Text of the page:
You are here
STTR Phase I: An integrated platform for the analysis of patient health record data to enable predictive clinical decision support
Phone: (872) 228-5332
Phone: (872) 228-5332
Contact: Christopher Barton
Type: Nonprofit College or University
The broader impact/commercial potential of this Small Business Technology Transfer (STTR) Phase I project is to reduce preventable patient readmissions, streamline triage, and detect multi-organ diseases early. Currently, failures of care delivery and care coordination, overtreatment, and administrative complexity cost the American healthcare system an estimated 300 billion dollars per year, and are among the largest contributors to mortalities within clinical settings. The recent transition of the healthcare industry to electronic health records offers new opportunities to reduce these costs and mortalities through use of clinical decision support systems. However, existing clinical decision support systems have had limited impact, due in part to their failure to detect trends in patient status and neglect of risk factor interdependence. Further, these systems must be updated manually on a regular basis to combat declining accuracy over time. Thus, there exists a pressing need to improve the technology underlying clinical decision support systems. The proposed technology directly addresses the current limitations of clinical decision support technology while placing no additional burden on clinicians, thus easing its adoption into clinics. In addition, the large value proposition and life-saving potential lend broad commercial appeal to the clinical decision support system being developed in this study. The proposed project advances the analysis of trends in patient health information and the identification of correlations among physiological data that are useful in predicting patient outcomes. The vast amounts of patient health information that are collected in electronic medical records present opportunities for improving the quality of health care, as well as practical challenges that are associated with interpreting such data. These challenges include the processing of measurements taken unreliably and at irregular intervals, the quantification of the interdependence of health risk factors, and the development of infrastructure for effectively interfacing medical records with suites of tools for clinical decision support. This project entails the implementation of sophisticated data imputation procedures for repairing imperfect time series measurements and building trend features for use in disease prediction and patient transfer recommendation tools. Trend information will be combined with correlations between sets of vital signs and lab tests, and then optimized using a statistical scheme for reliably predicting patient outcomes. The integration of this analytic technology with existing clinical information technology infrastructure will empower clinicians to more effectively use the data available to them, reduce the costs associated with overtreatment and extended stay, and improve patient health care outcomes.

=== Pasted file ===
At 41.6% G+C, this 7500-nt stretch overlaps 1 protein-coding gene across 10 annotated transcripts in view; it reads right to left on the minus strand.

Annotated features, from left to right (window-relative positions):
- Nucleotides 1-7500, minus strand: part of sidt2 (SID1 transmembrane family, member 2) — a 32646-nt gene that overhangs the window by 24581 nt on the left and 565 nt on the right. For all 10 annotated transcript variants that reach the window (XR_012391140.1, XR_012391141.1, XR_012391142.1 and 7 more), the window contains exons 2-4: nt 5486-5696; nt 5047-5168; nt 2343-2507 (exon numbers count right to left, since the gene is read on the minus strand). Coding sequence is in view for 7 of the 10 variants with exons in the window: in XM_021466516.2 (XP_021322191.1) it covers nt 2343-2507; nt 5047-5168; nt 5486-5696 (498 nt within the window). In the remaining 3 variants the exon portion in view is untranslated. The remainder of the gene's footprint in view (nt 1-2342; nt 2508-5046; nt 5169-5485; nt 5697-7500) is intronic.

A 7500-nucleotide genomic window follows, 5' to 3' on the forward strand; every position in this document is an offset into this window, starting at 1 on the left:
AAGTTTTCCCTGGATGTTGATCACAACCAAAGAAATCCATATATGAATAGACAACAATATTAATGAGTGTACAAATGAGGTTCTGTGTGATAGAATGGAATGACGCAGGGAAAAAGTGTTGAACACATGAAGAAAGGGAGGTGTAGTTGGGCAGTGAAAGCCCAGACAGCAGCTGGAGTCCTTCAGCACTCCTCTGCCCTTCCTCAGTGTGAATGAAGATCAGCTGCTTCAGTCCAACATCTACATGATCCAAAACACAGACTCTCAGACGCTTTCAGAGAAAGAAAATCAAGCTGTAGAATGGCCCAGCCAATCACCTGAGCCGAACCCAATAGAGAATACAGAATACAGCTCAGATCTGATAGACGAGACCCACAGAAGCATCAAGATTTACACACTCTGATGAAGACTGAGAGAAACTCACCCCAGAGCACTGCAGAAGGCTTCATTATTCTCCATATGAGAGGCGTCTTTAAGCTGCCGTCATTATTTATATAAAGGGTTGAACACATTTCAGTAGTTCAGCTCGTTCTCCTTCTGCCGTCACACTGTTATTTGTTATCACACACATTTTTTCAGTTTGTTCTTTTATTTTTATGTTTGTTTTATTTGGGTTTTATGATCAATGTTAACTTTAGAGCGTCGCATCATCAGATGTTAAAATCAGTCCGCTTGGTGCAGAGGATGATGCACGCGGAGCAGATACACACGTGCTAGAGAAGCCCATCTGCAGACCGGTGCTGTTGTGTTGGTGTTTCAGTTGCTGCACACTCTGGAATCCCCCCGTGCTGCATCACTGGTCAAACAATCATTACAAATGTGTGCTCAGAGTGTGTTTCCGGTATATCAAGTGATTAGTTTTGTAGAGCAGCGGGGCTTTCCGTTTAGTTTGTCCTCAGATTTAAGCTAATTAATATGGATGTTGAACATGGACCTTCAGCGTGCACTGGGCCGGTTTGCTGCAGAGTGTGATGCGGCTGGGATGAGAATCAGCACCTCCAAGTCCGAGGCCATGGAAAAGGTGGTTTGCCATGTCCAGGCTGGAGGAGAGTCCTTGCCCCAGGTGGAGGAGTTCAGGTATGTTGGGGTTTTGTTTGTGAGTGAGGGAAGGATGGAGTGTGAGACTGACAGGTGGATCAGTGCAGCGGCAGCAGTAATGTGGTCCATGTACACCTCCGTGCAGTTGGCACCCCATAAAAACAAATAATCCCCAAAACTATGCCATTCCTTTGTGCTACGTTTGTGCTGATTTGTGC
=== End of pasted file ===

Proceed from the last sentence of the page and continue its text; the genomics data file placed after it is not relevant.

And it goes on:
* Information listed above is at the time of submission. *